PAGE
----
This is not the typical way you expect a conversation to start. At least, not with a total stranger.
As I had already dismissed her profile, I certainly wasn’t going to answer such an odd question and start up a conversation. That’s when she poured a little gasoline on the fire: “Are you ignoring me?”
In truth, I was, but I don’t mind telling you that I didn’t appreciate being called out for it. It isn’t as if I’m required to speak to everyone who addresses me, any more than they are to me in turn. But I couldn’t let this go unanswered; and besides, I was curious about her in-your-face form of address. So, she won this first round, I suppose, in getting me to talk to her, but she’d hurt her (admittedly already slim) chances by predisposing me to consider her somewhat hostile.
When confronted with her over-familiar manner of address (I actually asked if she knew me from somewhere and I had forgotten – maybe this was Ruby, trying to use a different profie to seek me out for all I knew, although the pictures definitely said otherwise), she adopted a more apologetic tone, and admitted she hadn’t meant to come across that way. Her text bubbles were full of that same suspicious syntax that I’ve pointed out to you before. Still, bad grammar and the occasional misspelling are one thing, and reasonably forgivable (I’m sure you’ve noticed it in these letters, as I don’t always edit everything I write, especially if I’m in a hurry to send it out before I forget what I want to say), but when Certain Words are Randomly Capitalized, that’s deliberate, and weird. I know what I said about “why would a catfisher use such a homely photo?” but this seemed to have a lot of the usual earmarks otherwise. She mentioned how she wasn’t getting any younger, and that most of the men out on this site were just looking for one-off flings (which, again, given its intended demographic, seems inappropriate, but yeah… guys can be like that), and asked for my phone number, so as to communicate outside of the app.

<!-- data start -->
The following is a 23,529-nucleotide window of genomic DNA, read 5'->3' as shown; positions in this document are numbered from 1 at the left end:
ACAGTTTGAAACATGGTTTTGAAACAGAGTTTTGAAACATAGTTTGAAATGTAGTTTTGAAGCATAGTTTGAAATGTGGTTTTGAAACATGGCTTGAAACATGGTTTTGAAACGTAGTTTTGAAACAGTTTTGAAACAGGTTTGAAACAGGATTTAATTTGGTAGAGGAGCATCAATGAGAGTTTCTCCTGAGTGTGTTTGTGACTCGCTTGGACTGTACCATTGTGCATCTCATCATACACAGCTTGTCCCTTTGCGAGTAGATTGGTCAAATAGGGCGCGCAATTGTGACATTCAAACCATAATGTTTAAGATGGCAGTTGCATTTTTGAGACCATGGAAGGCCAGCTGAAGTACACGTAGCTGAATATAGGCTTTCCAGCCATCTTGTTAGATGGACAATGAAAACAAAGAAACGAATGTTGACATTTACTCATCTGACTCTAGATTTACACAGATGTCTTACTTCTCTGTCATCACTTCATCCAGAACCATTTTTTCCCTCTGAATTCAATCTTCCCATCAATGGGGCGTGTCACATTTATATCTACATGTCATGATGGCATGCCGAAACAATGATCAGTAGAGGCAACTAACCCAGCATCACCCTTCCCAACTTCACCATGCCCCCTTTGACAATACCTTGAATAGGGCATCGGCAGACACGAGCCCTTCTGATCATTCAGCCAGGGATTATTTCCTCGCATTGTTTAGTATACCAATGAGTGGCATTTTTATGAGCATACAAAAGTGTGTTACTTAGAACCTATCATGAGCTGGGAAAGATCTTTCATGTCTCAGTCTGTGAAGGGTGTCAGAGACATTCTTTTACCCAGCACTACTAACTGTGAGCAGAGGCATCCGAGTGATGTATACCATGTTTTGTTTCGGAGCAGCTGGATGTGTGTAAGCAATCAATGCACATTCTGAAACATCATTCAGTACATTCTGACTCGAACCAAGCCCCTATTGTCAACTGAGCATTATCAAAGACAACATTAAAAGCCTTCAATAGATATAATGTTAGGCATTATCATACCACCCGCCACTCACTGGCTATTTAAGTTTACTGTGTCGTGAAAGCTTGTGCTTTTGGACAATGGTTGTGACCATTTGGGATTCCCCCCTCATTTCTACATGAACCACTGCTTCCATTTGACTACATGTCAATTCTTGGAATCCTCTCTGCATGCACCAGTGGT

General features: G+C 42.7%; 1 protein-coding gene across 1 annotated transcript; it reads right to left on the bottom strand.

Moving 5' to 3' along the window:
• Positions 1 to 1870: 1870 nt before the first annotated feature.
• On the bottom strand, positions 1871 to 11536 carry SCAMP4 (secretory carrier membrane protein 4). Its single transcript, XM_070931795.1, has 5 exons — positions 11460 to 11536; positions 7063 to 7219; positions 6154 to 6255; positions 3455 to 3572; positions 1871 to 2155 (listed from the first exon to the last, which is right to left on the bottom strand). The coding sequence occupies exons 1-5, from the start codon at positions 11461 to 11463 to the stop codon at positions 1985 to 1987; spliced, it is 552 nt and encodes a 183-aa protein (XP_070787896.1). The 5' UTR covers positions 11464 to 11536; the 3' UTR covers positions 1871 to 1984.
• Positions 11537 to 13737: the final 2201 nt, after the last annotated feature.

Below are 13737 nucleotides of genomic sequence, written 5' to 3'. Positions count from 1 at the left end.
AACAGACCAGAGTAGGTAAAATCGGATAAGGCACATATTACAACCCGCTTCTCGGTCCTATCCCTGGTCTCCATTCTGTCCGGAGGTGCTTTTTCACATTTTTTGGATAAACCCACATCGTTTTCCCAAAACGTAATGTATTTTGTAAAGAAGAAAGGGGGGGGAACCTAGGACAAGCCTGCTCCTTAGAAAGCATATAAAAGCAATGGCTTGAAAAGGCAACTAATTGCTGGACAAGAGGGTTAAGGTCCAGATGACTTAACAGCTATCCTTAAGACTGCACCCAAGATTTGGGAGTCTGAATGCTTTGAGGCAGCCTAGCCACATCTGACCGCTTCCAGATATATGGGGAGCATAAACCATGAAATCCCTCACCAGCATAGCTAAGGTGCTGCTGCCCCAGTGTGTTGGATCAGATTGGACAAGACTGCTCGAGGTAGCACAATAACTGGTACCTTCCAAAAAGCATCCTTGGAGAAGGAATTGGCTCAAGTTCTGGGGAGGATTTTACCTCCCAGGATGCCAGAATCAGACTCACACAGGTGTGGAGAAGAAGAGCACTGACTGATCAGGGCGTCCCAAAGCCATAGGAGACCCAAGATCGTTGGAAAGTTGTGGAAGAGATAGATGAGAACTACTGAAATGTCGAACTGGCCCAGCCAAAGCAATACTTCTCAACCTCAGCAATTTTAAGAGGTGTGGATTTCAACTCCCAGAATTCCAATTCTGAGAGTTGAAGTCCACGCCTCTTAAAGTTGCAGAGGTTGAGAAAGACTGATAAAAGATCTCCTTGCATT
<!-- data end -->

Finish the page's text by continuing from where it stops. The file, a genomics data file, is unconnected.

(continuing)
As I’ve said, this is not the sort of behavior I want to encourage, and in any event, I had issues with the idea of a long distance relationship. She responded by saying that shouldn’t matter – we could call each other up, after all – and that she was willing to relocate. Considering that her profile also indicated having kids that occasionally lived with her – not an dealbreaker, but still problematic – I found that hard to believe. At this point, I went into vague detail about the fake individuals that I’d already met online (to which she countered about how on the phone, she could prove herself to be more than just a series of text bubbles from just anyone), even going so far as to mention my reaction to the app’s safety rules, before having to reluctantly admit that no, I wasn’t going to give her my number. I did wish her the best of luck in finding someone else nearer to where she was…
…but I don’t know if she even received those well wishes, as she completely disappeared from the app. That seems to be the sort of thing a catfish would do – to disappear before being blocked or reported – not that I had any intention of doing either, as I had no proof that she was like that. A bit aggressive and slightly obnoxious, but that proves nothing. And such are the conversations from day to day, honey. It would be funny if it weren’t such a serious endeavor. Regardless, I’ve got to keep myself out there, I suppose, and deal with this sort of thing as it comes up.
In any event, wish me luck, honey. It seems I’m still in need of it.